Here, they favor "uniting our holiday timetables," as has been done in some Israeli Christian towns and villages in which Christmas celebrated in all communities according to the Latin church and Easter on the Orthodox date.

It's the Orthodox who balk. True enough, says Salah Khoury after the regular Sunday morning Mass in his church around the corner. Bluntly, he notes, "the Greek Patriarchate in Jerusalem does not want us to unite the dates, but to preserve our calendar."

Khoury's 80-year-old father Abunah Yusef is the fourth consecutive member of his family to serve as town priest. Not for them the local challenge for more indigenous power being mounted gingerly by some from within Orthodox congregations around the country who resent the domination of Athens and their dispatched priests to Jerusalem.

Fraternal religions

"To promote local Christian unity would be wonderful - after all Jesus wasn't born on two different days - but there's another good reason for each church to remain true to its traditions. It sustains our specific identity. And that is very important to us."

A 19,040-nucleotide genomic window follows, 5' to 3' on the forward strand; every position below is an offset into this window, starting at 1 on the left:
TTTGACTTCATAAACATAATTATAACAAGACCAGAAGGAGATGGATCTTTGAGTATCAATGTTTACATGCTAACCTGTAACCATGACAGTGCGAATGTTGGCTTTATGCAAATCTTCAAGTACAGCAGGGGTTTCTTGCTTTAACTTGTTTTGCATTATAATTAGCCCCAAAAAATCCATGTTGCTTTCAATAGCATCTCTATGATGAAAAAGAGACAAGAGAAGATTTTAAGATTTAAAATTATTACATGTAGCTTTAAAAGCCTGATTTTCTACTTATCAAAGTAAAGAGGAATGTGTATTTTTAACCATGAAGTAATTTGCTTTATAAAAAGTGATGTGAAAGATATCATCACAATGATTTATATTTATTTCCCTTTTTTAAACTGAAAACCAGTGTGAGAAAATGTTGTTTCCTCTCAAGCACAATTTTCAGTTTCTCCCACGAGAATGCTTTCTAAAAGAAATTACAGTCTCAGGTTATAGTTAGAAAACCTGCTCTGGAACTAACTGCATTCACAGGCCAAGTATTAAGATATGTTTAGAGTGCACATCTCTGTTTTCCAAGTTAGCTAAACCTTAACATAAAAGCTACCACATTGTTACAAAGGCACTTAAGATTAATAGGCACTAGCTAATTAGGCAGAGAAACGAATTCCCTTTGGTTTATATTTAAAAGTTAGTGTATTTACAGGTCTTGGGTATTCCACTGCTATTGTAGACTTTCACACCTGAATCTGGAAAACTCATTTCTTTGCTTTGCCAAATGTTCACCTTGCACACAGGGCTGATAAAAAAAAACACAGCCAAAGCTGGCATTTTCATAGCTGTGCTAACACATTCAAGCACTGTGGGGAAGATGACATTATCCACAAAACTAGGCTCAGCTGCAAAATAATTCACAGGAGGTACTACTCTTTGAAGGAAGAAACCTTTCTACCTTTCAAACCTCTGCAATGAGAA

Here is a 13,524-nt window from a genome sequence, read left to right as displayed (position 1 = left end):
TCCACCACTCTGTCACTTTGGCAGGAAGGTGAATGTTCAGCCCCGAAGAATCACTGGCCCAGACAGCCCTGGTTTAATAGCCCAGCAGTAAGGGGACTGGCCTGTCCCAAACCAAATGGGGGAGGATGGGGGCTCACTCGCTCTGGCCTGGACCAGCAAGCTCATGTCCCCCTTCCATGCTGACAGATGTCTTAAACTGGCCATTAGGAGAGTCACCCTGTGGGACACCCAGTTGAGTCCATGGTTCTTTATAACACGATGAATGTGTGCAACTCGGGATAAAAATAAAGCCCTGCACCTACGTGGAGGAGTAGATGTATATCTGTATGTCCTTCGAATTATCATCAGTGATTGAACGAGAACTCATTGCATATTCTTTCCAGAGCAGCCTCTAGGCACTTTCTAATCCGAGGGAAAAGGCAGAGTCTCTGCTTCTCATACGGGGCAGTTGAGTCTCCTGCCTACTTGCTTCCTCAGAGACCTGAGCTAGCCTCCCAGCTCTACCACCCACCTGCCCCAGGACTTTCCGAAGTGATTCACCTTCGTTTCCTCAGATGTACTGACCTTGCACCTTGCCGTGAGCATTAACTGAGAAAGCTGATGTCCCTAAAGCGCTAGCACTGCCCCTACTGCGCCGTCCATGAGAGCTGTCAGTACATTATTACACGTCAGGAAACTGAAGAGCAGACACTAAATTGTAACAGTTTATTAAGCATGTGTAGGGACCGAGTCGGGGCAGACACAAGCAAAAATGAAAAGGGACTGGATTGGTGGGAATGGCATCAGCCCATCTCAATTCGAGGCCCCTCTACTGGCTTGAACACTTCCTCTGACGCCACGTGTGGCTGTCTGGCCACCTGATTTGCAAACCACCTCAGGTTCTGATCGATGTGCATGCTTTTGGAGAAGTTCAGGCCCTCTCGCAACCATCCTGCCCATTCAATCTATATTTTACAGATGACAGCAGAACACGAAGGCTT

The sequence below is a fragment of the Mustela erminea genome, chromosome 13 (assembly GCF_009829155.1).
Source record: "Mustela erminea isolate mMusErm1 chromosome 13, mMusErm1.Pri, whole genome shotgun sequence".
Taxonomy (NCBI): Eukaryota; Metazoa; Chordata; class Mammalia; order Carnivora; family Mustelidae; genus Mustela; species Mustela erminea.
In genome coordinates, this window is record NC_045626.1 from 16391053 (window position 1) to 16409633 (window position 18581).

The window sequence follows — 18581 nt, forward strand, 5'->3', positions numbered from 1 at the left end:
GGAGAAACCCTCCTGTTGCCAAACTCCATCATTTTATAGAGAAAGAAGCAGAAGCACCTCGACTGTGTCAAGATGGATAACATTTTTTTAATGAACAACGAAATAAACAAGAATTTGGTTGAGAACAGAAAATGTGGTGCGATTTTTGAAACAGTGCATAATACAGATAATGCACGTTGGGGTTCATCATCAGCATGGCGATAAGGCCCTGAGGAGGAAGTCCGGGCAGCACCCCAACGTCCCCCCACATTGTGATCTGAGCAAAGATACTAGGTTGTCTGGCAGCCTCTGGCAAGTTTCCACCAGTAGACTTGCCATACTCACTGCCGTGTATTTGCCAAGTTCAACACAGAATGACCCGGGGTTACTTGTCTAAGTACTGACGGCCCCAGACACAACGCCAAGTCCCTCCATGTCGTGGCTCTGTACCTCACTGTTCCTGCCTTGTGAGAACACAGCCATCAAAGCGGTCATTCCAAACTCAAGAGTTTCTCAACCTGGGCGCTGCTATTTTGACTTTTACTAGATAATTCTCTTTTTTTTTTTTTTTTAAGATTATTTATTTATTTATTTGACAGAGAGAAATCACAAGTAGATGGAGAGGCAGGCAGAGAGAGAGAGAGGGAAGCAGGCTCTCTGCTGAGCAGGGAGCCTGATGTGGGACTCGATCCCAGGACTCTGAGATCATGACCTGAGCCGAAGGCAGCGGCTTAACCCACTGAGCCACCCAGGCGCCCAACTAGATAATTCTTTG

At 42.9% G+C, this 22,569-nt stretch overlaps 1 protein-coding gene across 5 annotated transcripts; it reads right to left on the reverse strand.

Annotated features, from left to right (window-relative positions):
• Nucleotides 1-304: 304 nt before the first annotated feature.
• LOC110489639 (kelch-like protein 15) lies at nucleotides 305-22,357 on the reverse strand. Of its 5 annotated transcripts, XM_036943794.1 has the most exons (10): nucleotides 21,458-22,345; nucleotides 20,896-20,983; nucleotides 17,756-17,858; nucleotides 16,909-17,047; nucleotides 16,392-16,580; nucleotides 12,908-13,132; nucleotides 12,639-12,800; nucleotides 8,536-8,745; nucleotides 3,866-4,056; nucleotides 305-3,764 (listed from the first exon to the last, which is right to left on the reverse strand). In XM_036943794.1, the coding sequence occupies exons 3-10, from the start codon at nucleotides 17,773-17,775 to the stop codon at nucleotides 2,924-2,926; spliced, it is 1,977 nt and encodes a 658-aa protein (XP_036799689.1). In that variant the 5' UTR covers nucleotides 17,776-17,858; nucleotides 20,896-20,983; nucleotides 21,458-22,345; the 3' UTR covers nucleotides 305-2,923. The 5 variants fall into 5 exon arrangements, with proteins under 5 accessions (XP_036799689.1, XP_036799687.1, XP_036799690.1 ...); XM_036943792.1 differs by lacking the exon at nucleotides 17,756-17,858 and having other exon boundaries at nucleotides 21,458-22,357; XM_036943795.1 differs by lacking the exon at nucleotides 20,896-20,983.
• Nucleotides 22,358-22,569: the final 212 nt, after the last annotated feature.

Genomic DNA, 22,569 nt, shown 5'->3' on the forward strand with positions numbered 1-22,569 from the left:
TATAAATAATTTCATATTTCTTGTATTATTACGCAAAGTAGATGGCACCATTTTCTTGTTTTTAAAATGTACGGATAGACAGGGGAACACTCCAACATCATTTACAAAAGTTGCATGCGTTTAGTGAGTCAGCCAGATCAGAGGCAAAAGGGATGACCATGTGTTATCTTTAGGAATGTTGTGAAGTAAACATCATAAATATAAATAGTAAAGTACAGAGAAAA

Issues of identity are never far from the church door. Nor indeed from any door in this town, which parades with pride its mixed football team of Arabs - Muslims, Christians, Druze - and Jews, a town that seems in constant search for its proper place within Israeli society, a search which folds into persistent preoccupation with the majority-minority relationship in its different guises.

Mustafa Abu Raya served two stints as Sakhnin's mayor. "As a student I worked as a waiter in a wedding hall," he recalls. "There I noticed how Moroccan Jewish families would include in their blessings a message for the (late) King (Hassan II). I remonstrated - why do so when he was such a tyrant? They explained that the king had always taken such good care of the Jewish community. I was impressed. Later, when I became mayor I made a point of always going to the Christian community to extend good wishes on their holidays. They needed this support from the Muslim majority."